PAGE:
A friend and colleague recently asked for an overview of the relevant
language of “API security”. Here was my reply:
First off, API security is a very messy topic, so I am quite curious
how you & others are parsing + thinking about it.
Briefly though: API security is much broader than just web
API security (though that may be your interest) since it also includes
OS APIs, language/library APIs, as well as APIs used over nominally
That said, IMO, the usual major decomposition is into
- the access control to implement them,
- key distribution + recovery protocols,
- logging + log usability,
- LANGSEC concerns (gadgets, injections, chimaeras),
- confused deputies,
- insider monitoring, and
- systems + implementation abusability considerations like
- cache purgeability, and
- harassment/doxxing/accessory hazards — just to start.
There is a fairly long reading list behind the above outline.
However, to simplify, I like to say that:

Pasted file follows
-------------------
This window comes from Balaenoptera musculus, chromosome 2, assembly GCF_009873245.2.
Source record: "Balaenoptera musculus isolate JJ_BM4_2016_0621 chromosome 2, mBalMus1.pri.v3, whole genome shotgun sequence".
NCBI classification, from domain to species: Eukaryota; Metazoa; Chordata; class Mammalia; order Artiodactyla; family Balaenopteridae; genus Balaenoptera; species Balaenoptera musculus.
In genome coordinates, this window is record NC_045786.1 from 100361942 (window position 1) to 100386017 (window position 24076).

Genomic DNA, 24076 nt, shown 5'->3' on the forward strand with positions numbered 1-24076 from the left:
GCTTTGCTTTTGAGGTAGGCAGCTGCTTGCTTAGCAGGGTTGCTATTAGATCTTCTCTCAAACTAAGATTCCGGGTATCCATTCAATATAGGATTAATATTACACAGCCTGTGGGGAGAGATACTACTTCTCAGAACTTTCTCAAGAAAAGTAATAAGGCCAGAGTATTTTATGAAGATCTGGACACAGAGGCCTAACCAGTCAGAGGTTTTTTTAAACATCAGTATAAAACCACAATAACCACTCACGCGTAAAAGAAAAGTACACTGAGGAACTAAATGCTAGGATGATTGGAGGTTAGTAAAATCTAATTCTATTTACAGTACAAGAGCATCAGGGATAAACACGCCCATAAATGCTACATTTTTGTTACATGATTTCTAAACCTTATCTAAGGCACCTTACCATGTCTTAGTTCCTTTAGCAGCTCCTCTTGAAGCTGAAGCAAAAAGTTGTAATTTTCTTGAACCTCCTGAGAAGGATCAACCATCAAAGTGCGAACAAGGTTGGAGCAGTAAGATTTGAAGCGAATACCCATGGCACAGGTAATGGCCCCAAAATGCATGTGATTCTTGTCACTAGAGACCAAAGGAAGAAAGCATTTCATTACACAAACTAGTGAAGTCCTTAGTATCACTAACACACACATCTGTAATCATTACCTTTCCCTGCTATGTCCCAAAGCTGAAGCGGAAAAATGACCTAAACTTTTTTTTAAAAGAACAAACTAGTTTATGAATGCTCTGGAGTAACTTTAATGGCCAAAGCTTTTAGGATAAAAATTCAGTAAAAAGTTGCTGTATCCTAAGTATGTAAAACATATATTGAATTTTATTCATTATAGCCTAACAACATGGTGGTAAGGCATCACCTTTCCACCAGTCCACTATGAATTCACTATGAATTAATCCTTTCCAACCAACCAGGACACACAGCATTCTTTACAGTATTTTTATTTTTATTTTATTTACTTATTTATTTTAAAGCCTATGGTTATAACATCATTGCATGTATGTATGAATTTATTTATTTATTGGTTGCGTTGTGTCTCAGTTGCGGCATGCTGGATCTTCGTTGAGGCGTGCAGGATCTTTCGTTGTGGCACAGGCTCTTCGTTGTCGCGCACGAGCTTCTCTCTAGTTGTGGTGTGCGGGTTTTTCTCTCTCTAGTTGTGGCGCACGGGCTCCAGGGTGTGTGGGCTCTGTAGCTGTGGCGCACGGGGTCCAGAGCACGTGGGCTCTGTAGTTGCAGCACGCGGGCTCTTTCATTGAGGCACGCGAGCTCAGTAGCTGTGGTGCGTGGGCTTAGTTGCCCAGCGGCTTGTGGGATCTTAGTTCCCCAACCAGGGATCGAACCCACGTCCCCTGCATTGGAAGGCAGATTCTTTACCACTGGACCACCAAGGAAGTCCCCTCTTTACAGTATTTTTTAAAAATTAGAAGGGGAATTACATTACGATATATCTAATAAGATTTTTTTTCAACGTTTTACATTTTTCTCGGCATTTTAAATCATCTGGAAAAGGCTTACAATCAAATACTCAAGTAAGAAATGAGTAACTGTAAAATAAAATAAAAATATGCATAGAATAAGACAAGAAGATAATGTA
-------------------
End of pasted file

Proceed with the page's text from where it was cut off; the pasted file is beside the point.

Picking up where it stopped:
- authentication is about agreeing on who said what,
- authorization is about deciding how to act on what was said,
- key distribution + recovery is very system-specific,
- logging should be searchable, machine-readable, and retained a long
- the LANGSEC stuff is just tricky and mostly needs to be brute-forced
– i.e. by requiring safe languages / libraries / etc. since normal
humans cannot avoid these issues unaided.
- capabilities probably are the right solution for deputies but are
too hard to understand (maybe should have been called “caller allocates
- insider monitoring = squeaky floor boards + N-party control + delays
for reaction time + vetos for coercion?, and
- the systems-stuff is mostly either situation specific details or
- “caches must be purgeable”,
- “storage will store bad stuff”,
- “compute will be mined”,
- “you need a bigger pipe than the adversary”,
- “users will stalk + harass each other with all available
- “backups will fail unless they are frequently restored from +
end-to-end verified”, etc.